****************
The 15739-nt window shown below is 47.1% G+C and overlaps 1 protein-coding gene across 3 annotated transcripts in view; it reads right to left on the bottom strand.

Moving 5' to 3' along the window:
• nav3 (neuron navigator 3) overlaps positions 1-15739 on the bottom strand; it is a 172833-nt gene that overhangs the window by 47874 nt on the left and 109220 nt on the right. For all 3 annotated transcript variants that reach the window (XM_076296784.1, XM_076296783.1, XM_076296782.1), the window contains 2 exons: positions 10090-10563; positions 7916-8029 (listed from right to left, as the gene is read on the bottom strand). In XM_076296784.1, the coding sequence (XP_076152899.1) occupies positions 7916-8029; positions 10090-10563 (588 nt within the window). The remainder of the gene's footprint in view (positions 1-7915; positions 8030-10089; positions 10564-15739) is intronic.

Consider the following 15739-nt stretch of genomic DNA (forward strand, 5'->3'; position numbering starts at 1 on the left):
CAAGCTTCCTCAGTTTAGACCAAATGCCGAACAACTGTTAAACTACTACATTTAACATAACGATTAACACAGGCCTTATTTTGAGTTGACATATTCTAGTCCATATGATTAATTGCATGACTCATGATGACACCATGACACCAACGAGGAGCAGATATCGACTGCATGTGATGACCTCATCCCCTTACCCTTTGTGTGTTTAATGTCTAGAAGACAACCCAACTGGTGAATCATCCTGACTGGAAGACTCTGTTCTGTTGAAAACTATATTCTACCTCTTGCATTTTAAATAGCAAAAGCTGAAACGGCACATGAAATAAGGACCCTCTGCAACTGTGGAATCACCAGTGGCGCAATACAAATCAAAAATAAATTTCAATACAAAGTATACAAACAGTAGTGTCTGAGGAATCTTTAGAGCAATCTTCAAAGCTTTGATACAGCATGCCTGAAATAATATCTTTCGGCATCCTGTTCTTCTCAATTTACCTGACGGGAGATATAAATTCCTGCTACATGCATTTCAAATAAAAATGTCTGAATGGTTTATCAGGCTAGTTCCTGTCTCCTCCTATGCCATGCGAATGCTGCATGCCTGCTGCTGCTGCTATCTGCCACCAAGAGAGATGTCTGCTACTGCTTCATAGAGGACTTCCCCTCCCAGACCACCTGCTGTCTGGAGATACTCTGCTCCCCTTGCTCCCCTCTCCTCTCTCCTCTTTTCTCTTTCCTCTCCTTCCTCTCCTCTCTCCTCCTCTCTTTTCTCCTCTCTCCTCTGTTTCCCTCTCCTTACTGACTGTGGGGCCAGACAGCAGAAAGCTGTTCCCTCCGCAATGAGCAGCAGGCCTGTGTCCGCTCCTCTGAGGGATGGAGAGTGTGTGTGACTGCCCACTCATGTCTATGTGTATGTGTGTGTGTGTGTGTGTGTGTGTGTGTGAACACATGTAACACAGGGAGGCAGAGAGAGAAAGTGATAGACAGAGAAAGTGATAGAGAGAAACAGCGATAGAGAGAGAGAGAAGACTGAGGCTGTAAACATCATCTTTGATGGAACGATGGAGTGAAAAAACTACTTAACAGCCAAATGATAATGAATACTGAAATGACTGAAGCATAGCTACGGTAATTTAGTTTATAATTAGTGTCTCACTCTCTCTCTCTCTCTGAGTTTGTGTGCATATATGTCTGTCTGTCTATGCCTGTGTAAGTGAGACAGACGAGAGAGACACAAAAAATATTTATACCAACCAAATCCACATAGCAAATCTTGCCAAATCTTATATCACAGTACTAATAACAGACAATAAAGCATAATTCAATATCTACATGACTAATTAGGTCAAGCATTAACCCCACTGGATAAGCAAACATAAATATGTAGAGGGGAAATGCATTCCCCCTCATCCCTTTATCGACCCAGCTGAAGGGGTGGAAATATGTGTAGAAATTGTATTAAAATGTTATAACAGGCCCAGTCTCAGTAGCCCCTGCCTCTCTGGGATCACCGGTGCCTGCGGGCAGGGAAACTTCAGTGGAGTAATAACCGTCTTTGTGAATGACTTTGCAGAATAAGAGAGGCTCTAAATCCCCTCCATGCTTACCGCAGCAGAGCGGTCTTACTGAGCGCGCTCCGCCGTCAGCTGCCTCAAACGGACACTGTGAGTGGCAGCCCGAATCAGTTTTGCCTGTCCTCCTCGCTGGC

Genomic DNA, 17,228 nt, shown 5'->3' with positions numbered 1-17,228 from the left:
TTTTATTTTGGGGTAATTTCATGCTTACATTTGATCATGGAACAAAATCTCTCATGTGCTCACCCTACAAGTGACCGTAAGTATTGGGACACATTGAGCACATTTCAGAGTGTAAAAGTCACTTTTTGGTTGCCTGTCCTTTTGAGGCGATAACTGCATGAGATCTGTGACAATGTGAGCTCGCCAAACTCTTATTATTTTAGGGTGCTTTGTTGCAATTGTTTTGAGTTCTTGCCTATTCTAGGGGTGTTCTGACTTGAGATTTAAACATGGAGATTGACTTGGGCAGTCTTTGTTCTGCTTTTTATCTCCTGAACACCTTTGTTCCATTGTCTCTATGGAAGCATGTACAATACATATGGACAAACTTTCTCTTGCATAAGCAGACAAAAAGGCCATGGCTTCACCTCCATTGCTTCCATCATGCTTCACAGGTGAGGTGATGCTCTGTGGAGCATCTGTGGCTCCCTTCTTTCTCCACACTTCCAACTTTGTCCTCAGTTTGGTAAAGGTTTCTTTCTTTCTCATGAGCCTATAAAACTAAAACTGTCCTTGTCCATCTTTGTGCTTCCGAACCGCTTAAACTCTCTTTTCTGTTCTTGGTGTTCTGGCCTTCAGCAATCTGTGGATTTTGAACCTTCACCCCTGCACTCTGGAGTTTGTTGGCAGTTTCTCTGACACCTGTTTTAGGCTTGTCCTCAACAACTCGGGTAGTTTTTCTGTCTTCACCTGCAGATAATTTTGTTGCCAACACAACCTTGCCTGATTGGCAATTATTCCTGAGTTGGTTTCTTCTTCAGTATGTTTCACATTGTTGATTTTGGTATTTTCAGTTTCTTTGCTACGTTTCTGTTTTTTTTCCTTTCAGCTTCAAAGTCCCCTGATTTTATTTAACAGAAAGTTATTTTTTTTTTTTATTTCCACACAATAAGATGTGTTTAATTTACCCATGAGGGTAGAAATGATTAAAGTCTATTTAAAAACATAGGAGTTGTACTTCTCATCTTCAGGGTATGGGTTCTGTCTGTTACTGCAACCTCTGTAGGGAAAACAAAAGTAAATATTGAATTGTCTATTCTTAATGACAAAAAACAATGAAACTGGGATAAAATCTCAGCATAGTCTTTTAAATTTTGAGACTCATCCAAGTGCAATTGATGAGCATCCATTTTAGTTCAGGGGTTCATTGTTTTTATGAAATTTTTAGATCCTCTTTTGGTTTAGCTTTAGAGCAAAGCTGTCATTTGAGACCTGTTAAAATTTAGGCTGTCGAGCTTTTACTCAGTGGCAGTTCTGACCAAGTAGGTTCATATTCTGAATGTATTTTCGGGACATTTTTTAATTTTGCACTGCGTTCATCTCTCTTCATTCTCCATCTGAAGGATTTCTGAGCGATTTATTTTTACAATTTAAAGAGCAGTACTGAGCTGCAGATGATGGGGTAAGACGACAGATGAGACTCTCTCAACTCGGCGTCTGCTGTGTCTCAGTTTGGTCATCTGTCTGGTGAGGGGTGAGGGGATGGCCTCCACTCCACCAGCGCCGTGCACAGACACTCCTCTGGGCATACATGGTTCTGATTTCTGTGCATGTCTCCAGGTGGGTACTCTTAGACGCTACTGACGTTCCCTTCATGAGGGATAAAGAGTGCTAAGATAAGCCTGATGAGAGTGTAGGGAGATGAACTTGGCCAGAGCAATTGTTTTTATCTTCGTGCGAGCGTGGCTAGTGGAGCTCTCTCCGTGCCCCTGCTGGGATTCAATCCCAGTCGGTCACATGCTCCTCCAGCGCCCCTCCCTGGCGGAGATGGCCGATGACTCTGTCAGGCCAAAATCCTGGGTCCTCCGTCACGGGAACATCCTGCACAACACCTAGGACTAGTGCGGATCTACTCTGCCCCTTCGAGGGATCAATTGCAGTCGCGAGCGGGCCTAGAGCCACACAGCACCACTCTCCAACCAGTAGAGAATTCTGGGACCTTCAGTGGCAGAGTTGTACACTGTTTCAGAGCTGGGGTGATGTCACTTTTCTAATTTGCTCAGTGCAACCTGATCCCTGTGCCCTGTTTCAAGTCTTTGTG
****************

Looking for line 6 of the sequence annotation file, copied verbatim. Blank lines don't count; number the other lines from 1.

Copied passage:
Genomic DNA, 17,228 nt, shown 5'->3' with positions numbered 1-17,228 from the left: